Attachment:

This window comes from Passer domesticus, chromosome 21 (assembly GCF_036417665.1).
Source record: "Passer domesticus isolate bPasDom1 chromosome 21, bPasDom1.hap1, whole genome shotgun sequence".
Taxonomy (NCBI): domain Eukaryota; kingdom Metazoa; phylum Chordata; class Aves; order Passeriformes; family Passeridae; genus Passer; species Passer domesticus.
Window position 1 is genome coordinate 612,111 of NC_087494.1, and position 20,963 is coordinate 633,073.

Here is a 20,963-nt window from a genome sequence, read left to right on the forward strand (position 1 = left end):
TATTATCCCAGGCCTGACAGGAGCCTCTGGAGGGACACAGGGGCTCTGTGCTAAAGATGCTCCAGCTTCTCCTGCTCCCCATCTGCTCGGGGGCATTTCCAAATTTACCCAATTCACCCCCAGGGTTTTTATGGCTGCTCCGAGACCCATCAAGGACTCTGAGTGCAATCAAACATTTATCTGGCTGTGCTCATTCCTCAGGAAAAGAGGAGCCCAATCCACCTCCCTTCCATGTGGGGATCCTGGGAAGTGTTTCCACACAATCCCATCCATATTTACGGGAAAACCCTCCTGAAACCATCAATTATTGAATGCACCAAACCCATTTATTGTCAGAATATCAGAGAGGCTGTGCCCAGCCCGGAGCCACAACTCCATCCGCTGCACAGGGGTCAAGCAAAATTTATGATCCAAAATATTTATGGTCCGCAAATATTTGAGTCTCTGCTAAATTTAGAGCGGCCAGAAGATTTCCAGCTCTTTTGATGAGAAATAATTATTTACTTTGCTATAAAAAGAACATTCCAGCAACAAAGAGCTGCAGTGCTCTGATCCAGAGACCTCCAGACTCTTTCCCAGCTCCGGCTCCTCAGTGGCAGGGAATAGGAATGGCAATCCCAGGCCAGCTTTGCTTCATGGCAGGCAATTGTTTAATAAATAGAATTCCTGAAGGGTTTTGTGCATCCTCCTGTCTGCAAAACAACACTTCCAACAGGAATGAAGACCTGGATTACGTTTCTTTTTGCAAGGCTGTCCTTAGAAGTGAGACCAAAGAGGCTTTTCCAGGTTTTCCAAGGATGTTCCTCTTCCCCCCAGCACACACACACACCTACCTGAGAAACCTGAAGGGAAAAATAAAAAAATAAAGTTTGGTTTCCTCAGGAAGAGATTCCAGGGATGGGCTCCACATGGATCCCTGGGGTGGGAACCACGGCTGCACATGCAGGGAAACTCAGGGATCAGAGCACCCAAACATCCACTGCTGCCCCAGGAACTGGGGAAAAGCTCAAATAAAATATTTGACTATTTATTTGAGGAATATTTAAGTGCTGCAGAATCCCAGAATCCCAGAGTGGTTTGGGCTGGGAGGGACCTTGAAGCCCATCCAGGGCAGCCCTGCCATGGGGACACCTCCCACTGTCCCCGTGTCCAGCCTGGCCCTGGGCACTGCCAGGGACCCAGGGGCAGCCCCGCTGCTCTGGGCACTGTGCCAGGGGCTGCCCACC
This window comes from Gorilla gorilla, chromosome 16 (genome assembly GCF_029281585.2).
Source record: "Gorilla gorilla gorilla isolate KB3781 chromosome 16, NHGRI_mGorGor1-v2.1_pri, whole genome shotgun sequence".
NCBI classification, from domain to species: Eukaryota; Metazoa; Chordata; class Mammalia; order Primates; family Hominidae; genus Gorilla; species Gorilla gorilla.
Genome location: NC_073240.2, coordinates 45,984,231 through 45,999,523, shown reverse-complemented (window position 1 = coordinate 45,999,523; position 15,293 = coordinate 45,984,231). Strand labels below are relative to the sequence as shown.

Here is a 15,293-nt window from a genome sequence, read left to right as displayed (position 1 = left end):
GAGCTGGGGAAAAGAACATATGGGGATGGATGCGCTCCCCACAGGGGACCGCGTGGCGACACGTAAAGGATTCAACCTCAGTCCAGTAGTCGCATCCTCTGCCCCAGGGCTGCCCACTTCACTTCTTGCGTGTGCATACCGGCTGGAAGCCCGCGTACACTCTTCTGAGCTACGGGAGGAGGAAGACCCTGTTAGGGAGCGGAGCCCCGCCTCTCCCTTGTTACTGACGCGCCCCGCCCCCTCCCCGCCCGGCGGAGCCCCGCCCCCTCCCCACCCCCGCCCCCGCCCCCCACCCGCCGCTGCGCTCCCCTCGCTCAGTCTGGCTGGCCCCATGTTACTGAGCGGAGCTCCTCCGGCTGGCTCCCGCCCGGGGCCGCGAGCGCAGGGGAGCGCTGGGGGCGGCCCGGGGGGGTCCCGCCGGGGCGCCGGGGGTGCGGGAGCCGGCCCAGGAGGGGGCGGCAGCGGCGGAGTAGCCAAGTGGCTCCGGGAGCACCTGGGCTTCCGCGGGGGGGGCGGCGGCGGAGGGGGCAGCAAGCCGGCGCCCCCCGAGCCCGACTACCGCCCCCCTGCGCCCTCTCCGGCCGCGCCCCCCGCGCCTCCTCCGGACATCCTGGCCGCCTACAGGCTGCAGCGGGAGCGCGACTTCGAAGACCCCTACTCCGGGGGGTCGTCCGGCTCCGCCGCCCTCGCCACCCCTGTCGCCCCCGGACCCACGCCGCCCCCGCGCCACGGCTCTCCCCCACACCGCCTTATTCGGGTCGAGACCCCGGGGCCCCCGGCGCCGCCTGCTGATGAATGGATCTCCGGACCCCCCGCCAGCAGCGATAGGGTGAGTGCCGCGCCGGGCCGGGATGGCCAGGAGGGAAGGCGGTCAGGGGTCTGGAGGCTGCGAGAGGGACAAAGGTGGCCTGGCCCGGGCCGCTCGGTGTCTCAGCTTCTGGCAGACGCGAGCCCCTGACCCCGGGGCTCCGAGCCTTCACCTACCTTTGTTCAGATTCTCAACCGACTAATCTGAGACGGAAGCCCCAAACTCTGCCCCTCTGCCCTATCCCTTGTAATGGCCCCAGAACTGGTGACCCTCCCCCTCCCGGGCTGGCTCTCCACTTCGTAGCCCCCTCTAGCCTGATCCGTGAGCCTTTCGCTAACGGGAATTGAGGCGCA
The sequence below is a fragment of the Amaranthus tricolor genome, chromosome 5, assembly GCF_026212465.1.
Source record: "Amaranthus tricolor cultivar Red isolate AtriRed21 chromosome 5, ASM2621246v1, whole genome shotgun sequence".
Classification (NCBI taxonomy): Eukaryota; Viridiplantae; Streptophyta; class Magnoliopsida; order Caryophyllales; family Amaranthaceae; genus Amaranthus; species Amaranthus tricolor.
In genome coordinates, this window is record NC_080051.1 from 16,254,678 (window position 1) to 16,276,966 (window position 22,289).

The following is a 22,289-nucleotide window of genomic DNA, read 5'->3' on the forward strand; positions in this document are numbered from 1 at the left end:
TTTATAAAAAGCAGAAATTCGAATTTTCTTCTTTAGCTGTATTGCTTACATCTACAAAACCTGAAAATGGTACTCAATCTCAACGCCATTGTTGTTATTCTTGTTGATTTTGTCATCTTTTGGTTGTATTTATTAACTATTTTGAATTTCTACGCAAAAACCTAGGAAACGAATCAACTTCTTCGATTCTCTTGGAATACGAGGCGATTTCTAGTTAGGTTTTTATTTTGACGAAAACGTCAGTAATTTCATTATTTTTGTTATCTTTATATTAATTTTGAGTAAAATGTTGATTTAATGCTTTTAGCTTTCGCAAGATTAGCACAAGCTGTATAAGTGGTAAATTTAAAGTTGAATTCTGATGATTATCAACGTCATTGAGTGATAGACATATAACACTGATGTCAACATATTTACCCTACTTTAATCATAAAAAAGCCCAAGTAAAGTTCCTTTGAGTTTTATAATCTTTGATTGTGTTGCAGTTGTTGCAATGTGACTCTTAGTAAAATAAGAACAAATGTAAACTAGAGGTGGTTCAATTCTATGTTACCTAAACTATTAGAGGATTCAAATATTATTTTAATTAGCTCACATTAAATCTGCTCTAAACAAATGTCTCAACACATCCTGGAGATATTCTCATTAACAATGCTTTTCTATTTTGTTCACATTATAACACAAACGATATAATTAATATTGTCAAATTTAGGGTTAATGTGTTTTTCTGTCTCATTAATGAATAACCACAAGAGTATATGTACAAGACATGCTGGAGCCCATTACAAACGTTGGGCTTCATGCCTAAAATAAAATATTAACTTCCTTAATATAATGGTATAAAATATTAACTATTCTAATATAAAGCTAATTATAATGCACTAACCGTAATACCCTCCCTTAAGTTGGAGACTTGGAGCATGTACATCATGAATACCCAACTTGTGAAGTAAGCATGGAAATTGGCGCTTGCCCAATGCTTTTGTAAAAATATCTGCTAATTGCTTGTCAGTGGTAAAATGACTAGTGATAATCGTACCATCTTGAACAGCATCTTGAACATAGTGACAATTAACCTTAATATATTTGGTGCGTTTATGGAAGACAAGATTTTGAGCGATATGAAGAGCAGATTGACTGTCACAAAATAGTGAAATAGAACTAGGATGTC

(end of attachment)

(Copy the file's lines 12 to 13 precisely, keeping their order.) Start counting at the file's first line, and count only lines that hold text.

GAGCTGGGGAAAAGAACATATGGGGATGGATGCGCTCCCCACAGGGGACCGCGTGGCGACACGTAAAGGATTCAACCTCAGTCCAGTAGTCGCATCCTCTGCCCCAGGGCTGCCCACTTCACTTCTTGCGTGTGCATACCGGCTGGAAGCCCGCGTACACTCTTCTGAGCTACGGGAGGAGGAAGACCCTGTTAGGGAGCGGAGCCCCGCCTCTCCCTTGTTACTGACGCGCCCCGCCCCCTCCCCGCCCGGCGGAGCCCCGCCCCCTCCCCACCCCCGCCCCCGCCCCCCACCCGCCGCTGCGCTCCCCTCGCTCAGTCTGGCTGGCCCCATGTTACTGAGCGGAGCTCCTCCGGCTGGCTCCCGCCCGGGGCCGCGAGCGCAGGGGAGCGCTGGGGGCGGCCCGGGGGGGTCCCGCCGGGGCGCCGGGGGTGCGGGAGCCGGCCCAGGAGGGGGCGGCAGCGGCGGAGTAGCCAAGTGGCTCCGGGAGCACCTGGGCTTCCGCGGGGGGGGCGGCGGCGGAGGGGGCAGCAAGCCGGCGCCCCCCGAGCCCGACTACCGCCCCCCTGCGCCCTCTCCGGCCGCGCCCCCCGCGCCTCCTCCGGACATCCTGGCCGCCTACAGGCTGCAGCGGGAGCGCGACTTCGAAGACCCCTACTCCGGGGGGTCGTCCGGCTCCGCCGCCCTCGCCACCCCTGTCGCCCCCGGACCCACGCCGCCCCCGCGCCACGGCTCTCCCCCACACCGCCTTATTCGGGTCGAGACCCCGGGGCCCCCGGCGCCGCCTGCTGATGAATGGATCTCCGGACCCCCCGCCAGCAGCGATAGGGTGAGTGCCGCGCCGGGCCGGGATGGCCAGGAGGGAAGGCGGTCAGGGGTCTGGAGGCTGCGAGAGGGACAAAGGTGGCCTGGCCCGGGCCGCTCGGTGTCTCAGCTTCTGGCAGACGCGAGCCCCTGACCCCGGGGCTCCGAGCCTTCACCTACCTTTGTTCAGATTCTCAACCGACTAATCTGAGACGGAAGCCCCAAACTCTGCCCCTCTGCCCTATCCCTTGTAATGGCCCCAGAACTGGTGACCCTCCCCCTCCCGGGCTGGCTCTCCACTTCGTAGCCCCCTCTAGCCTGATCCGTGAGCCTTTCGCTAACGGGAATTGAGGCGCA
The sequence below is a fragment of the Amaranthus tricolor genome, chromosome 5, assembly GCF_026212465.1.